The Athletic: Bills minicamp: Khalil Shakir joins growing injury list, but Matt Milano ramping up


Staff member

Josh Allen is going through mandatory minicamp for the seventh time since the Buffalo Bills drafted him in 2018. Much of this is old hat after racking up 220 total touchdowns and leading Buffalo to the playoffs five straight years.

And yet Allen is trying to find another edge this offseason. He again worked with Chris Hess, a sports scientist who assists Allen’s private quarterbacks coach, Jordan Palmer. Hess can use biometrics to digitally map a quarterback’s throws and find ways to create a more efficient throwing motion.

“I wouldn’t call it a complete overhaul of my throwing motion,” Allen said after mandatory minicamp opened Tuesday, “but definitely some things to work on and clean up, getting a little long with my arm and my stride. I’m just trying to clean that up, and anytime you go through something like that, sometimes it’s going to feel really good, and sometimes it’s going to feel not so good.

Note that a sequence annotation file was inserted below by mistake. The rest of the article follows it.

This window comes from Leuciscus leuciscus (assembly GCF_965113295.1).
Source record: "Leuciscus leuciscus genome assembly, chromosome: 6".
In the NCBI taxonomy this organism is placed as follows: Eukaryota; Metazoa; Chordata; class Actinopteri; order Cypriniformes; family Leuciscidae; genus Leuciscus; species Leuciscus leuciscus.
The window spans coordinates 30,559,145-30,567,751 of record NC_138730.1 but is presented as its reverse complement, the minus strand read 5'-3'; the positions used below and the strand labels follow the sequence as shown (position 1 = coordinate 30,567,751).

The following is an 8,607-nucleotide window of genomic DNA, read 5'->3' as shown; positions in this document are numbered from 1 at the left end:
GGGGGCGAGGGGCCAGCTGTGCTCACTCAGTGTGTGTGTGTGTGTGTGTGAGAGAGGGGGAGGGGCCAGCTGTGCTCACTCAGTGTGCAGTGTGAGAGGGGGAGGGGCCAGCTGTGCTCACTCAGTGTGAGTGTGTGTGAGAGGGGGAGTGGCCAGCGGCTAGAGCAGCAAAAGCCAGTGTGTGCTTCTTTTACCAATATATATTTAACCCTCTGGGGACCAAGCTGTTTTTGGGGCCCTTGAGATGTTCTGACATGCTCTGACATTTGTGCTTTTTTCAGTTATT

“It’s like changing a swing in golf. As long as you’re trusting it and working on it each and every day, results will come.”

Allen has done this before. Entering the NFL, Allen’s accuracy and throwing mechanics were two major points of focus. He laughed when thinking back to his days at Wyoming. Sometimes when Allen is on YouTube, a highlight from college will pop up and he wonders, “Who is that?”

“It’s kind of gross to look at it sometimes,” Allen said. “I don’t think it’s as gross anymore.”

He called the transformation he has made since then, “night and day.” So that makes it more plausible Allen can continue to refine and tweak his throwing motion as he ages in the NFL. His body won’t always respond the way it did when he was in his early 20s, so staying on top of his mechanics will only get more important as the years go by.

Allen explained his injuries last season impacted his mechanics slightly, and he could feel the difference even with a few small adjustments this spring.